18. Do you want to be healed?
Wilt Thou Be Made Whole?
John 5:6 When Jesus saw him lie, and knew that he had been now a long time in that case, he saith unto him, “Wilt thou be made whole?”
Jesus came upon this man who sat there waiting for a healing for 38 years! In verse 7 the man gives excuses for not being healed. In verse 8 Jesus gives a command to “Rise, take up thy bed, and walk.”
Are you waiting for a healing and coming up with excuses as to why it’s not happening for you? Are you seeking Him for the answers? Are you allowing Him to do the heart surgery that is necessary for you to receive the healing?
Verse 14: “Afterward Jesus findeth him in the temple, and said unto him, ‘Behold, Thou art made whole: sin no more, lest a worse thing come unto thee.’”
Will you be made whole? Whole means complete, perfect soundness, full restoration to walk as other men.
Bethesda means “house of mercy” Are you sitting in the House of Mercy and complaining that nothing is happening? Jesus healed this man immediately. He didn’t wait for an answer from him when Jesus asked the question. He just healed him. But he did find him later and give a warning to him. He told him to give up the sin that was holding him in disease, and if he didn’t something worse would happen to him.
It’s amazing that Jesus would single him out of the crowd. It says in verse 3, there “lay a great multitude of impotent folk, of blind, halt, withered…” This man was the only one that Jesus healed there. “Wilt thou be made whole?” Seems a strange question for this situation. Out of all the people that lay there waiting for the angel to disturb the water, this man had Jesus’ focus. We know that Jesus only did what He saw the Father doing. He had divine appointments and this man was one. It was this man’s destiny to be at the pool, waiting for 38 years for this healing. That’s hard to swallow. But that day, to that man, was the best day of his life!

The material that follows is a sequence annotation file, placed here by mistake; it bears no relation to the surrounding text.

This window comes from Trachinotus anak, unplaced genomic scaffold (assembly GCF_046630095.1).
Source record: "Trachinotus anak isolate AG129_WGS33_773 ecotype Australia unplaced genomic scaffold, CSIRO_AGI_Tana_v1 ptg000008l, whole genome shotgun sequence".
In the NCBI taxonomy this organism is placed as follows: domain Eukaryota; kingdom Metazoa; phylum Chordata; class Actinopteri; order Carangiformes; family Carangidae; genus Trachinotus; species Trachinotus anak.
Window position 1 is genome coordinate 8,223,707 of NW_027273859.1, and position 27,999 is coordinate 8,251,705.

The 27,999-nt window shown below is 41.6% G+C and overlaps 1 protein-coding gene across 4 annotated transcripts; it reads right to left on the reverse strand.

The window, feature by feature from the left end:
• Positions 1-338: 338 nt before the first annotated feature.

It was the sabbath day. The man encountered Jews that reminded him he should not be carrying his bed today. He chose to say he was told to do it (and that was what he was going to do. He was adamant about it.) There is something that we can say about this man was that he was going to obey even if he didn’t know who the man was that healed him.
As I write this, there is an affliction in my body that I am not sure why it is there, not sure how long it will take to heal, the process has been longer than most other people with the same affliction, and I’m not sure about a lot of things. It has been with me almost 2 1/2 years. While this man’s affliction was 38 years, I do feel like the healing is just around the corner, yet still elusive. I can walk, talk and function but it has hindered me from having my usual amount of energy, and drive to function normally. So, I have been a burden to my family and to friends that would like me to join them on outings. I have to go slow and be on purpose, which is a really good thing. God has taught me a lot about waiting on Him through this time. And to see all the wonderful blessings and amazing people in my life. As I sit in this House of Mercy, I wait for something to happen to change my condition. Am I willing to be made whole? I answer with a hardy “yes!” Yet nothing has happened today. I must examine my Willingness. Would I give up the things that I can do now that I would not have time for if I were whole?
Be made: Do I believe that Jesus can do this? He can just say a word and I would be completely healed! It’s hard to believe that it could happen like that, instantly. This man was able to his legs, but he did not have to have months of physical therapy to retrain his body and brain to work together. That’s the kind of healing Jesus is able to afford!
Whole: Do I believe I can be made whole? Whole is to have perfect soundness, to be able to function completely. That is my hope. This man was asked if he wanted to be made whole, not if he wanted to be made whole again. What is the difference between these two things?
And what does it mean to me today?
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